academia | advice | alcohol | American Indians | architecture | art | artificial intelligence | Barnard | best | biography | bitcoin | blogging | broken umbrellas | candide | censorship | children's books | Columbia | comics | consciousness | cooking | crime | criticism | dance | data analysis | design | dishonesty | economics | education | energy | epistemology | error correction | essays | family | fashion | finance | food | foreign policy | futurism | games | gender | Georgia | health | history | inspiration | intellectual property | Israel | journalism | Judaism | labor | language | law | leadership | letters | literature | management | marketing | memoir | movies | music | mystery | mythology | New Mexico | New York | parenting | philosophy | photography | podcast | poetry | politics | prediction | product | productivity | programming | psychology | public transportation | publishing | puzzles | race | reading | recommendation | religion | reputation | RSI | Russia | sci-fi | science | sex | short stories | social justice | social media | sports | startups | statistics | teaching | technology | Texas | theater | translation | travel | trivia | tv | typography | unreliable narrators | video games | violence | war | weather | wordplay | writing

Sunday, May 29, 2016

When a robot takes your life

I think one of the underappreciated potential revolutions is a revolution in the ability for "fast, cheap, and out of control" weapons to destroy any semblance of psychological and social stability.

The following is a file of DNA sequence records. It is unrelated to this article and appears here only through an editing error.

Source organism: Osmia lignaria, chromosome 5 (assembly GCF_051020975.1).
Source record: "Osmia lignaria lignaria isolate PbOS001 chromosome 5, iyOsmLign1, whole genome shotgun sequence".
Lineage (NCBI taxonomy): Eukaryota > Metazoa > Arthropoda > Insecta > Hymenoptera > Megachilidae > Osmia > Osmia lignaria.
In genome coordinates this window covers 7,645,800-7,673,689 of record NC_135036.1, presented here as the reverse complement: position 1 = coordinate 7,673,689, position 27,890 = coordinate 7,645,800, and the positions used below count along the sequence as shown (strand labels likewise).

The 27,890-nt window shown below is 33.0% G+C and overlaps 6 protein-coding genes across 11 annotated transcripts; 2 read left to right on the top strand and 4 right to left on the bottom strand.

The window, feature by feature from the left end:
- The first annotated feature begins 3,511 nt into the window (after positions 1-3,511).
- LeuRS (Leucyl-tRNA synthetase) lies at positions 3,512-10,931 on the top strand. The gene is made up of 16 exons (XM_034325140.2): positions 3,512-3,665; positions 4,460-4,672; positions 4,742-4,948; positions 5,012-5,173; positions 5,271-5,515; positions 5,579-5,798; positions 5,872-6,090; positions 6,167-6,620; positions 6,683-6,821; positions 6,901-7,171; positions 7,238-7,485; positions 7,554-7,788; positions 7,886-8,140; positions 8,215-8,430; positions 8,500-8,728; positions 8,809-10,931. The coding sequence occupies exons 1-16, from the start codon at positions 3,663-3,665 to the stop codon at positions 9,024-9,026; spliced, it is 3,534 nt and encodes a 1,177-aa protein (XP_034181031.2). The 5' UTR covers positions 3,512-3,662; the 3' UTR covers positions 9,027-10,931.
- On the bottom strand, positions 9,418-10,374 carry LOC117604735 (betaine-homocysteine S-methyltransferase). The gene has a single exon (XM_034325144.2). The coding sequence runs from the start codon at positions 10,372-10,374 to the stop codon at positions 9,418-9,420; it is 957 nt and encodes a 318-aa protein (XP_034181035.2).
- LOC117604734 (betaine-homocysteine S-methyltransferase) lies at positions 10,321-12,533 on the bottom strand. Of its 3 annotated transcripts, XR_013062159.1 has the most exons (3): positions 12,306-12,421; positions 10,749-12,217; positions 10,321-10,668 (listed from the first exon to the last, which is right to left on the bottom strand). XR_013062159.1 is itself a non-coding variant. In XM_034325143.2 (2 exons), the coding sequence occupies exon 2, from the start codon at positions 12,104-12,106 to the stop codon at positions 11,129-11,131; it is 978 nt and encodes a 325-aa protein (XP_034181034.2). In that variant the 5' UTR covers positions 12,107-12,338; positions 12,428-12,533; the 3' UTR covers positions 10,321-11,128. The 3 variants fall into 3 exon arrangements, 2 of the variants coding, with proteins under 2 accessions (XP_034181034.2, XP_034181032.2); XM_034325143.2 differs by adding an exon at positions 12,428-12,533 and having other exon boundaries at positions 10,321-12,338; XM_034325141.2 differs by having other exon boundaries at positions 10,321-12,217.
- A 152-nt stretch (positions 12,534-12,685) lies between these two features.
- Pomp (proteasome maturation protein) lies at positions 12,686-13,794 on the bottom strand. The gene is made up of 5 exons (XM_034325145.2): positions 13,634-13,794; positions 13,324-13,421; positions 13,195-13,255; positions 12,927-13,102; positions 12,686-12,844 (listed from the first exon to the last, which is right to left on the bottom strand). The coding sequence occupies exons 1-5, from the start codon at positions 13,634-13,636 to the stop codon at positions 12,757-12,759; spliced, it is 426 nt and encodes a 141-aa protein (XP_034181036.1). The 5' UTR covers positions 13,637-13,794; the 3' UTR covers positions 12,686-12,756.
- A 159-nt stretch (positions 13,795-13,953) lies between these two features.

If you think about it, we are extremely lucky that so far people have needed to do quite a bit of planning in order to kill large numbers of people, and the easiest way to do that comma with machine guns and handguns, seems to cap out at something like 50 murders per killer.

Our great mental limitation as humans is that we insist on seeing meaning in everything. That means if something bad would be limited by social and storytelling principles like just desserts and hubris, we underestimate its danger. We sort of assume that the universe wouldn't allow there to be the ability for disturbed or motivated individuals to kill thousands of people on a whim and then do it again the next day and the next day.

Weapons are coming that require no training, no ammunition, no forensic residue, no complex sourcing--they just exploit bootstrapping patterns of self-replicability.

What exactly am I imagining is coming? Well, I'm speculating about the convergence of several trends.

The model for the threat from replication is cancer. Can you produce a cheap microbot that runs on energy it collects from sun and the air? can you make a robot that builds them? can you tell the difference between them? Can you equip a fleet of cheap drones with cheap mini-guns? Can you project a razor-thin, nearly one dimensional thin beam of focused radiation with the right power source?

The engineering of all these things is tricky, but not the physics. And while we human animals are pretty physically robust to a small chance of major trauma, we're very physically fragile to a high chance of micro damage; and that damage need involve very little matter and energy.

You might be able to kill all large animals on earth with a few thousand watts and a few pounds of matter. You might end up doing that by accident, just because your efficient goal-focused AI organizes a replicating pattern of distributed intelligence and robotics that never stops replicating.

The specific scenarios aren't so likely at this point that we can describe them in detail, at least not casual observers like me. But there are no clear barriers to this threat; and if the threat is real, there's really no way to stop it from happening.

Labels: , , ,